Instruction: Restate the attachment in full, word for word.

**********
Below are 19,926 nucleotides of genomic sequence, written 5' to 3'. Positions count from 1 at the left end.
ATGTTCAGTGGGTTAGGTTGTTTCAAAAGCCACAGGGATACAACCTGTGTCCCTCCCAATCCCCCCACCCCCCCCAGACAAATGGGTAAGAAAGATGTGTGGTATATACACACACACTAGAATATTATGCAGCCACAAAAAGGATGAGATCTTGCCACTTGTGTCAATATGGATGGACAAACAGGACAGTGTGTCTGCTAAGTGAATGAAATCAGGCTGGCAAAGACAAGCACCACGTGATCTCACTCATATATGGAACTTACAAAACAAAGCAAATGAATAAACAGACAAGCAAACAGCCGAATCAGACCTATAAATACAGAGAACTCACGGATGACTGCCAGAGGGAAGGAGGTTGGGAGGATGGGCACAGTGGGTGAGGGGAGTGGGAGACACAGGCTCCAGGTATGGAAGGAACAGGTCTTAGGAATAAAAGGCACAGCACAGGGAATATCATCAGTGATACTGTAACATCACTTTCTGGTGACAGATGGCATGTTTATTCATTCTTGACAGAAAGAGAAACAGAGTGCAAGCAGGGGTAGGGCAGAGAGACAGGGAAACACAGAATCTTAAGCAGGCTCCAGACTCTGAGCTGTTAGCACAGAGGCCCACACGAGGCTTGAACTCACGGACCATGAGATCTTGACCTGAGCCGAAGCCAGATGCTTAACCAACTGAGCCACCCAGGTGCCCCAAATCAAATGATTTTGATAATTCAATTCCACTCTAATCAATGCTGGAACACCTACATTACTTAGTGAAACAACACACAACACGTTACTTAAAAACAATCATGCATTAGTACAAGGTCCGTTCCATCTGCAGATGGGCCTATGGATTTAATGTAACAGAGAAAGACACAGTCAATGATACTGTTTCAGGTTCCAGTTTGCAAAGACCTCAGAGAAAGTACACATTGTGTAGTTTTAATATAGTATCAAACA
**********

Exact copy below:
Below are 19,926 nucleotides of genomic sequence, written 5' to 3'. Positions count from 1 at the left end.
ATGTTCAGTGGGTTAGGTTGTTTCAAAAGCCACAGGGATACAACCTGTGTCCCTCCCAATCCCCCCACCCCCCCCAGACAAATGGGTAAGAAAGATGTGTGGTATATACACACACACTAGAATATTATGCAGCCACAAAAAGGATGAGATCTTGCCACTTGTGTCAATATGGATGGACAAACAGGACAGTGTGTCTGCTAAGTGAATGAAATCAGGCTGGCAAAGACAAGCACCACGTGATCTCACTCATATATGGAACTTACAAAACAAAGCAAATGAATAAACAGACAAGCAAACAGCCGAATCAGACCTATAAATACAGAGAACTCACGGATGACTGCCAGAGGGAAGGAGGTTGGGAGGATGGGCACAGTGGGTGAGGGGAGTGGGAGACACAGGCTCCAGGTATGGAAGGAACAGGTCTTAGGAATAAAAGGCACAGCACAGGGAATATCATCAGTGATACTGTAACATCACTTTCTGGTGACAGATGGCATGTTTATTCATTCTTGACAGAAAGAGAAACAGAGTGCAAGCAGGGGTAGGGCAGAGAGACAGGGAAACACAGAATCTTAAGCAGGCTCCAGACTCTGAGCTGTTAGCACAGAGGCCCACACGAGGCTTGAACTCACGGACCATGAGATCTTGACCTGAGCCGAAGCCAGATGCTTAACCAACTGAGCCACCCAGGTGCCCCAAATCAAATGATTTTGATAATTCAATTCCACTCTAATCAATGCTGGAACACCTACATTACTTAGTGAAACAACACACAACACGTTACTTAAAAACAATCATGCATTAGTACAAGGTCCGTTCCATCTGCAGATGGGCCTATGGATTTAATGTAACAGAGAAAGACACAGTCAATGATACTGTTTCAGGTTCCAGTTTGCAAAGACCTCAGAGAAAGTACACATTGTGTAGTTTTAATATAGTATCAAACA